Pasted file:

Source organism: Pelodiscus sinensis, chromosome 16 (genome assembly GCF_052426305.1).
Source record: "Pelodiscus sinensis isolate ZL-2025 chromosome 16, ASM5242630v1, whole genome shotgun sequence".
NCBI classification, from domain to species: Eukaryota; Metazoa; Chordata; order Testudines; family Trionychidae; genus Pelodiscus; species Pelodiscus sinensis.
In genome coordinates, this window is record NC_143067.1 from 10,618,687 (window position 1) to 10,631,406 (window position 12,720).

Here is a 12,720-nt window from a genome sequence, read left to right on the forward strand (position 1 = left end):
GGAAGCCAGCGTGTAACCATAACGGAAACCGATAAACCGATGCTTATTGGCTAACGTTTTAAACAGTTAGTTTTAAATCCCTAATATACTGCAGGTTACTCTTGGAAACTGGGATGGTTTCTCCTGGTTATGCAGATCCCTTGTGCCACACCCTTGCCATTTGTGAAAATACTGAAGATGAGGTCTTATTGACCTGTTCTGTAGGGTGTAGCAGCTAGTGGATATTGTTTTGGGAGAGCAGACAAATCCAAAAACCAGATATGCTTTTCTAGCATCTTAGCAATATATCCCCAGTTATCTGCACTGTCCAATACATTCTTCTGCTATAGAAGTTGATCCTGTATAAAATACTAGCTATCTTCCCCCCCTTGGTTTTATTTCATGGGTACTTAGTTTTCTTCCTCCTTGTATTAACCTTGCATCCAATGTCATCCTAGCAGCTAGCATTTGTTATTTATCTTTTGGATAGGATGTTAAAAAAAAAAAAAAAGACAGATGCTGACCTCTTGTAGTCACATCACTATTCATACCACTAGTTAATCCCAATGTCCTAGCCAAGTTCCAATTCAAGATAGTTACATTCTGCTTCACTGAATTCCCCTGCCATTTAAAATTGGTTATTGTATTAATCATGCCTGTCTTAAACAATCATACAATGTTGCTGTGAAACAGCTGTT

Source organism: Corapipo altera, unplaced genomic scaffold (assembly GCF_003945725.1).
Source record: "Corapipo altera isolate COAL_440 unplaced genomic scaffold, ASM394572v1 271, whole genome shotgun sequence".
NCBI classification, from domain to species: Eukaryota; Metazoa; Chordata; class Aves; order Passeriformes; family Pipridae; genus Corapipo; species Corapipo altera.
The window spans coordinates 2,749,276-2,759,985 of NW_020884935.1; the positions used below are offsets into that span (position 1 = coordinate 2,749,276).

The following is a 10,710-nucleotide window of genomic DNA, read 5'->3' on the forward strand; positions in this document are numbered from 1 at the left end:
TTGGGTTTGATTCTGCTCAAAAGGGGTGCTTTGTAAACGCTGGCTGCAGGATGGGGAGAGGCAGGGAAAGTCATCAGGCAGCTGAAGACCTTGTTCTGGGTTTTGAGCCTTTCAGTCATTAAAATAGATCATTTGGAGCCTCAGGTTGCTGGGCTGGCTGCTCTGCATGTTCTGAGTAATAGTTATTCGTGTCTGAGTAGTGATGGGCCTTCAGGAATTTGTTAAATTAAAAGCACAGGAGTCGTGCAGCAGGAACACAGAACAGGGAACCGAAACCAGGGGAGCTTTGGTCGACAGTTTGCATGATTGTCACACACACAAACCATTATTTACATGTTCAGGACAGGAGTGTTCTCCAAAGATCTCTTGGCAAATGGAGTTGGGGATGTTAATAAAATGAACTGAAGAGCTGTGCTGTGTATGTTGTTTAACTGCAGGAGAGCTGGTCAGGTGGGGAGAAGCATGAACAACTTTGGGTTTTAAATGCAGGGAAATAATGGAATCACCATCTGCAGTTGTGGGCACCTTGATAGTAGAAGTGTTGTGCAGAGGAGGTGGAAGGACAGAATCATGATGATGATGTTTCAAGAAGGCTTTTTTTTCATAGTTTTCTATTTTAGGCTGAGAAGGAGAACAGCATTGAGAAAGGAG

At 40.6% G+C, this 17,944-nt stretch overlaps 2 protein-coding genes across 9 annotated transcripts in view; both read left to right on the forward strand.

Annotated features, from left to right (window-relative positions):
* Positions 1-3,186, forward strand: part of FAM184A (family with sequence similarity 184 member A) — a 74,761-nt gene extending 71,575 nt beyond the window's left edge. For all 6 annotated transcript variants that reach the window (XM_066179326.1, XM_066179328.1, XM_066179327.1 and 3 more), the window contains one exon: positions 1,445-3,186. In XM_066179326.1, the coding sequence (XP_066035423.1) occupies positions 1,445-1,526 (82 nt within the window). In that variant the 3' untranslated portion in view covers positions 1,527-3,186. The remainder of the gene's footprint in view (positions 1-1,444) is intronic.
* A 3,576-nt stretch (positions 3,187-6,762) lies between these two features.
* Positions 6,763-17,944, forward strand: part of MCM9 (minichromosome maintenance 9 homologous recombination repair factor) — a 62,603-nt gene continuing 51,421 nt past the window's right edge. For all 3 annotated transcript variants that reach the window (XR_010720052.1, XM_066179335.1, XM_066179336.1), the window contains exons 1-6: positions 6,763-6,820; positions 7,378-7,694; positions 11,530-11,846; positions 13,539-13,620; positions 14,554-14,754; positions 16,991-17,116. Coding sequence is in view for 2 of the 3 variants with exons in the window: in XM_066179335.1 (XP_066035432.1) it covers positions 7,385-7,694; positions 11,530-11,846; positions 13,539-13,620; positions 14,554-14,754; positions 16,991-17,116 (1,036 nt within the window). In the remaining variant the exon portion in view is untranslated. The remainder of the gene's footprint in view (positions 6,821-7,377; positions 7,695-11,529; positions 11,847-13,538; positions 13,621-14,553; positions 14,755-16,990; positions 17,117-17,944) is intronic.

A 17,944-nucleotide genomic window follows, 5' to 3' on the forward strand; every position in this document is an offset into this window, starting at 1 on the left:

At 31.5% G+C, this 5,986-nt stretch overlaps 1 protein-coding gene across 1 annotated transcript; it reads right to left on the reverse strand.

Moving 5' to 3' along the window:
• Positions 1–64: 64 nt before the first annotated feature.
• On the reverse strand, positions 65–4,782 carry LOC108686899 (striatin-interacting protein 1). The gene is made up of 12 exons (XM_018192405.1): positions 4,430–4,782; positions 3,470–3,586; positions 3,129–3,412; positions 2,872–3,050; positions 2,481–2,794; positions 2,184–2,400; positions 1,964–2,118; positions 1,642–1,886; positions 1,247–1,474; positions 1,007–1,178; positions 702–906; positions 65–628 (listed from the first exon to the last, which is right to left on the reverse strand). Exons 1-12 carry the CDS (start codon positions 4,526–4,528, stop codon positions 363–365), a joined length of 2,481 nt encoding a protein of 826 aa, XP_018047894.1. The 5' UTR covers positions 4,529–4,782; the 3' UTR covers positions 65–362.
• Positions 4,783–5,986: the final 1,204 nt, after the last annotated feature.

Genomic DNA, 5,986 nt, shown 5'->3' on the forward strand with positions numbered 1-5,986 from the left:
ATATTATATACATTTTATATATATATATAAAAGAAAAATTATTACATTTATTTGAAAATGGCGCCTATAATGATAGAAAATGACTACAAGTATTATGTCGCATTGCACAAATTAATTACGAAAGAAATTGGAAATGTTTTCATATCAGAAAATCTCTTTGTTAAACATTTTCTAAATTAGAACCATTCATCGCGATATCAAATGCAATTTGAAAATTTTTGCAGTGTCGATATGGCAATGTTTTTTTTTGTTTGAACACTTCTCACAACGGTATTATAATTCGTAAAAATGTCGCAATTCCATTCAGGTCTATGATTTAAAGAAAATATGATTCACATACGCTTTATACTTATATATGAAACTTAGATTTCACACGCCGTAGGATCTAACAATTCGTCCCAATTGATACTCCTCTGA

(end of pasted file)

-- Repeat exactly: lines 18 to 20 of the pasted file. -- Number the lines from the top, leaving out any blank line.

A 17,944-nucleotide genomic window follows, 5' to 3' on the forward strand; every position in this document is an offset into this window, starting at 1 on the left:

At 31.5% G+C, this 5,986-nt stretch overlaps 1 protein-coding gene across 1 annotated transcript; it reads right to left on the reverse strand.

Moving 5' to 3' along the window: